Wireless Emergency Alert System Doing First National Test Wednesday
Don't be alarmed come Wednesday afternoon.
According to the National Weather Service, all cell phones registered in the United States will receive a special alert as part of the first ever national test. Expect the alert around 1:18 p.m. central time.
You can not turn these alerts off. It's also important to note that NOAA weather radios will not go off.
Make a reminder on your calendar so you aren't alarmed when it goes off.
Want to know how these alerts work? The National Weather Service Twin Cities explained on their Facebook page earlier this week:
Step One: It starts with the National Weather Service, who issues a warning for a location based on big weather threats. These threats include tornadoes, hurricanes, dust storms and more.
Step Two: From there, authenticated alerts (like those from the National Weather Service and other similar organizations) are sent through FEMA's Integrated Public Alert & Warning System.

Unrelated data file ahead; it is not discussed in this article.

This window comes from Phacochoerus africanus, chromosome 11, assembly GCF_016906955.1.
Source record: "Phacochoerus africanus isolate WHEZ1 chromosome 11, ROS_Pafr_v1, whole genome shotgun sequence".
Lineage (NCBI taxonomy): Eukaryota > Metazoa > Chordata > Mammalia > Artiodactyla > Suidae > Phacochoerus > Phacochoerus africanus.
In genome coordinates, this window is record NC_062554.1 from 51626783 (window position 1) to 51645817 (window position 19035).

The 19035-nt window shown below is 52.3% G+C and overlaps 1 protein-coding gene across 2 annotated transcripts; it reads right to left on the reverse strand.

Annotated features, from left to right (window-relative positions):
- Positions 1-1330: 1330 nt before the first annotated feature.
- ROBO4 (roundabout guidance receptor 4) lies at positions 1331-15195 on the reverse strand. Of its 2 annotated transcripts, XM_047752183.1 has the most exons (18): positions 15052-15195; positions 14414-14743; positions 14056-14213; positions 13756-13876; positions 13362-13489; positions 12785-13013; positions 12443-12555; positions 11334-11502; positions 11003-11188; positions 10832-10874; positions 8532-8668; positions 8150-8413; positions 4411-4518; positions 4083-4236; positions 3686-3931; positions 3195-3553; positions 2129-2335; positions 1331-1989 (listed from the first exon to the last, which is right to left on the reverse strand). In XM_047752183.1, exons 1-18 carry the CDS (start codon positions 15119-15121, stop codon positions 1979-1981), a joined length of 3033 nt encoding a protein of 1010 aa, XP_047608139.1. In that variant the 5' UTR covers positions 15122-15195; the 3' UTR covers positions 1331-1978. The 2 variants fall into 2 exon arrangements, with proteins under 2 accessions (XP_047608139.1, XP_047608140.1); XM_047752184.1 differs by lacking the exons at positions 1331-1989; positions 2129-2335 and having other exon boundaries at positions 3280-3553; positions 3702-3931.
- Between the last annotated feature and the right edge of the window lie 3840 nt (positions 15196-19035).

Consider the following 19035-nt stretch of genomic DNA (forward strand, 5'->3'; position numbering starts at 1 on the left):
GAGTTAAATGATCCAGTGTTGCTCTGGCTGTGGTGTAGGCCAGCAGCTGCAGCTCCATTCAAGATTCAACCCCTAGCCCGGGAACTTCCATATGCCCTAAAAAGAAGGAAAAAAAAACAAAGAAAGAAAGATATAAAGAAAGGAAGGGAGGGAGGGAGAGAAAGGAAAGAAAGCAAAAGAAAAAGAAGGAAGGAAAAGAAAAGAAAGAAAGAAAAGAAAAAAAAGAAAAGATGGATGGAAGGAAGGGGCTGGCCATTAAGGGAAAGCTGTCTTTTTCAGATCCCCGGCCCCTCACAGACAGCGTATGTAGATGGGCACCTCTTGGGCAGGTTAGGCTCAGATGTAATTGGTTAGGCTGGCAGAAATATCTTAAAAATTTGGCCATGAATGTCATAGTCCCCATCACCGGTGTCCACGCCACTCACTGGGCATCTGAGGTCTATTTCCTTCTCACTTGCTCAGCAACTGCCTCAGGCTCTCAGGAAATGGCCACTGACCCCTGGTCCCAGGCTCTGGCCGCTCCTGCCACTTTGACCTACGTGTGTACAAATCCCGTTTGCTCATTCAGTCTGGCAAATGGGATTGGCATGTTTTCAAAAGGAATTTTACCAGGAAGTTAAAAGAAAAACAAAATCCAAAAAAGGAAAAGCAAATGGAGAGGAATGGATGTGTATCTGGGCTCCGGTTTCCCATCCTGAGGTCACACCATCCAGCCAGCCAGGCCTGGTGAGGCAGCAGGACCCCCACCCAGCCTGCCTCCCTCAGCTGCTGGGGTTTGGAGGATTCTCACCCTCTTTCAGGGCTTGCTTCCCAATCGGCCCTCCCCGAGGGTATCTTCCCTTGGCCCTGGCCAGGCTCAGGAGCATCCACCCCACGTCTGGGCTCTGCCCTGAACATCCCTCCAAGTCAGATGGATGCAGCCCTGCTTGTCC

Step Three: Those alerts are pushed to over 100 wireless carriers.
Step Four: Cell towers receive the alerts and push them to cell phones in the area.
Step Five: The alert appears on your phone.
The alerts are free and NOT impacted by network congestion, which is fantastic in emergencies.
While you may roll your eyes at these alerts, they are very important. Sometimes the weather doesn't look as bad as it really is, we are not paying attention to the forecast or a system moves in fast. The alert could be life-saving in all of the reasons mentioned.
The Wireless Emergency Alert system is also used for presidential alerts and AMBER alerts, which also help to save lives if a child is in danger.